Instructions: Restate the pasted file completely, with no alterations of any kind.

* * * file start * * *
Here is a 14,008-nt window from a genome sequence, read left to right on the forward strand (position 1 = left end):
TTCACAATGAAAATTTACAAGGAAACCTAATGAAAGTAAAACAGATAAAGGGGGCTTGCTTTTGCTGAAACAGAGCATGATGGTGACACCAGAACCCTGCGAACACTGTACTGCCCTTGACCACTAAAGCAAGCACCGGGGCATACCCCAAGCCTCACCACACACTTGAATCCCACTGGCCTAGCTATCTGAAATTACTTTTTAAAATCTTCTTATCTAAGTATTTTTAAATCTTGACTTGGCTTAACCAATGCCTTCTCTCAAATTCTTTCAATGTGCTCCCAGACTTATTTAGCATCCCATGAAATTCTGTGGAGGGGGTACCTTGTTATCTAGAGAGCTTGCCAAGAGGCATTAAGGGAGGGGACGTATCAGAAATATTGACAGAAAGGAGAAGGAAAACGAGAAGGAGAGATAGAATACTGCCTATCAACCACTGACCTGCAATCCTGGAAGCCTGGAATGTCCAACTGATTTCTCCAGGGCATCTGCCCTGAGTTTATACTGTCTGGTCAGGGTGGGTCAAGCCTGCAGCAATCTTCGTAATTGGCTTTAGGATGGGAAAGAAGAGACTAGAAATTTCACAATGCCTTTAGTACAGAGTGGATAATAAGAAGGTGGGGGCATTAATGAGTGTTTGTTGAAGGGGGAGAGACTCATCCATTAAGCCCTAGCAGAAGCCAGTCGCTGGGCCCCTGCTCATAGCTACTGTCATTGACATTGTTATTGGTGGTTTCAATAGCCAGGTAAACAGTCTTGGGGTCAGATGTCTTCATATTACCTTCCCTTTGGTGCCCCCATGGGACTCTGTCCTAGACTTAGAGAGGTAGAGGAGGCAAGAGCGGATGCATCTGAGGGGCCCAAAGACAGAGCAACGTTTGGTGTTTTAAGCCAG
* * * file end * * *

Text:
Here is a 14,008-nt window from a genome sequence, read left to right on the forward strand (position 1 = left end):
TTCACAATGAAAATTTACAAGGAAACCTAATGAAAGTAAAACAGATAAAGGGGGCTTGCTTTTGCTGAAACAGAGCATGATGGTGACACCAGAACCCTGCGAACACTGTACTGCCCTTGACCACTAAAGCAAGCACCGGGGCATACCCCAAGCCTCACCACACACTTGAATCCCACTGGCCTAGCTATCTGAAATTACTTTTTAAAATCTTCTTATCTAAGTATTTTTAAATCTTGACTTGGCTTAACCAATGCCTTCTCTCAAATTCTTTCAATGTGCTCCCAGACTTATTTAGCATCCCATGAAATTCTGTGGAGGGGGTACCTTGTTATCTAGAGAGCTTGCCAAGAGGCATTAAGGGAGGGGACGTATCAGAAATATTGACAGAAAGGAGAAGGAAAACGAGAAGGAGAGATAGAATACTGCCTATCAACCACTGACCTGCAATCCTGGAAGCCTGGAATGTCCAACTGATTTCTCCAGGGCATCTGCCCTGAGTTTATACTGTCTGGTCAGGGTGGGTCAAGCCTGCAGCAATCTTCGTAATTGGCTTTAGGATGGGAAAGAAGAGACTAGAAATTTCACAATGCCTTTAGTACAGAGTGGATAATAAGAAGGTGGGGGCATTAATGAGTGTTTGTTGAAGGGGGAGAGACTCATCCATTAAGCCCTAGCAGAAGCCAGTCGCTGGGCCCCTGCTCATAGCTACTGTCATTGACATTGTTATTGGTGGTTTCAATAGCCAGGTAAACAGTCTTGGGGTCAGATGTCTTCATATTACCTTCCCTTTGGTGCCCCCATGGGACTCTGTCCTAGACTTAGAGAGGTAGAGGAGGCAAGAGCGGATGCATCTGAGGGGCCCAAAGACAGAGCAACGTTTGGTGTTTTAAGCCAG